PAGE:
MDA Library staff favorite picks of the summer:
(Click on linked titles to find MDA Library catalog information.)
Marion – The Life and Adventures of Nicholas Nickleby by Charles Dickens – “Loved it. Dickens always wraps things up and delivers in the end.”
Peggy – Popular: A Memoir by Maya van Wegenen – “Fun.”
Maggie – “The Mathematician’s Lament” by Paul Lockhart – a look at how math is taught.
Marge – The Last Algonquin by Theodore L. Kazimiroff
Elena – The Magical Journey: An Apprenticeship in Contentment by Katrina Kenison – “It spoke to me.”
Diane – Watership Down by Richard Adams – part of her 2015 reading challenge.
Jill – The Loveliest Chocolate Shop in Paris by Jenny Colgan – “Delicious. A vicarious trip to Paris.”
Christine – Sword and Sorceress XXIV by Marion Zimmer Bradley – “Refreshing to read about strong women who survive in a world of peril and enchantment.”
Anne – Float by Daniel Miyares – “Wordless picture book about adventure, possibility, and perseverance.”
What did you read this summer? Please share in the comments.
The Mollie Dodd Anderson Library is pleased to announce we have joined with CREDO Reference to provide the Literati database for the George School Community.
Literati is an online aggregator service that searches all of George School Library’s database subscriptions, as well as the MDA Library collection catalog, to provide quick access to accurate, verifiable, and citable reference materials for research papers and projects. The interface is extremely user friendly and includes an option to create an account to save searches for later use. Additionally, Literati provides a number of online tools for getting started with research projects, topic selection, and brainstorming, as well as an online dictionary, a searchable image database, and citation assistance.
CREDO Literati can be accessed via the Library Gateway under the heading “Databases.”
Library Director Marion Wells will be using Literati as a basis for research instruction throughout the year. The George School community is welcome to come to the MDA Library for a demonstration. Self-guided interactive tutorials are also available on the Literati home page.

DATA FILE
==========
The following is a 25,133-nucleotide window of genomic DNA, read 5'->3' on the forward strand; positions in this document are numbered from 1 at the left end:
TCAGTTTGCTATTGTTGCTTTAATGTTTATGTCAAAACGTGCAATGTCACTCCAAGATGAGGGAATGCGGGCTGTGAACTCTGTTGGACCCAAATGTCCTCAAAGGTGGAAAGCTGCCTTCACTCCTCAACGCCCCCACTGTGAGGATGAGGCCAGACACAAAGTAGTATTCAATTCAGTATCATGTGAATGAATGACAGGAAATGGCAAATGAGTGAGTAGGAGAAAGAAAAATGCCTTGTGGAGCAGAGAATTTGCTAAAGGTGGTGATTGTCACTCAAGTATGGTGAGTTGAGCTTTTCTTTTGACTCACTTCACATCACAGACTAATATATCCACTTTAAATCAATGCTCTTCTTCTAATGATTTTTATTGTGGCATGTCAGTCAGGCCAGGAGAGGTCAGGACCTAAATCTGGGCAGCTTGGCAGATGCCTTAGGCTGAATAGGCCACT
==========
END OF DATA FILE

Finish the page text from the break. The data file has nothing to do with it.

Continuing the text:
Please welcome Renaissance-woman, Substitute Teacher, and Library Assistant, Joelle Sanphy ’08 to the blog this week. (Interested in checking out a book Joelle mentions here? Linked titles will take you to the MDA Library Catalog record.) Continue reading
In celebration of National Poetry Month please check out these new poetic titles available in the MDA Library:
How I Discovered Poetry
by Marilyn Nelson
2015 Coretta Scott King Author Honor Book
2015 ALA Notable Children’s Book
Marilyn Nelson, a National Book Award Finalist, recipient of the Robert Frost Medal, and Newbery Medal of Honor tells the story of her childhood in the 1950’s through fifty poems about race, the Civil Rights Movement, the beginnings of the feminist movement, and her own personal development as a young woman and artist. (To find this book in the MDA catalog click here.) Continue reading
Please welcome GS Science teacher Pat Renshall to the blog. Thank you Pat for sharing your reading habits and interests with our community.
Do you enjoy reading? Why or why not?
Absolutely. It’s a way of experiencing impossible things, seeing unlikely places, engaging with challenging and unpleasant or delightful people, learning about cultures and points of view – and all without leaving your chair. Continue reading
March is National Reading Month and the George School librarians encourage everyone to check out a book during spring break.
Want a little reading inspiration? Here is what George School librarian Marion Wells tells us about her reading interests and habits:
Do you enjoy reading? Why or why not?
I love to read and am so grateful that I have the capability to read. Reading informs me about the world around me and helps me to navigate life. The National Center for Education Statistics conducted a survey in 2003 to assess the literacy rates of adults (anyone over the age of 16 and living in households or prisons) and one of the findings indicated that 30 million people function below a basic literacy level, meaning, among other things, they have difficulties reading the newspaper. This is a significant problem in our country that needs to be changed through education and social welfare advocacy. Reading is a basic right, which should not be seen as a privilege. Continue reading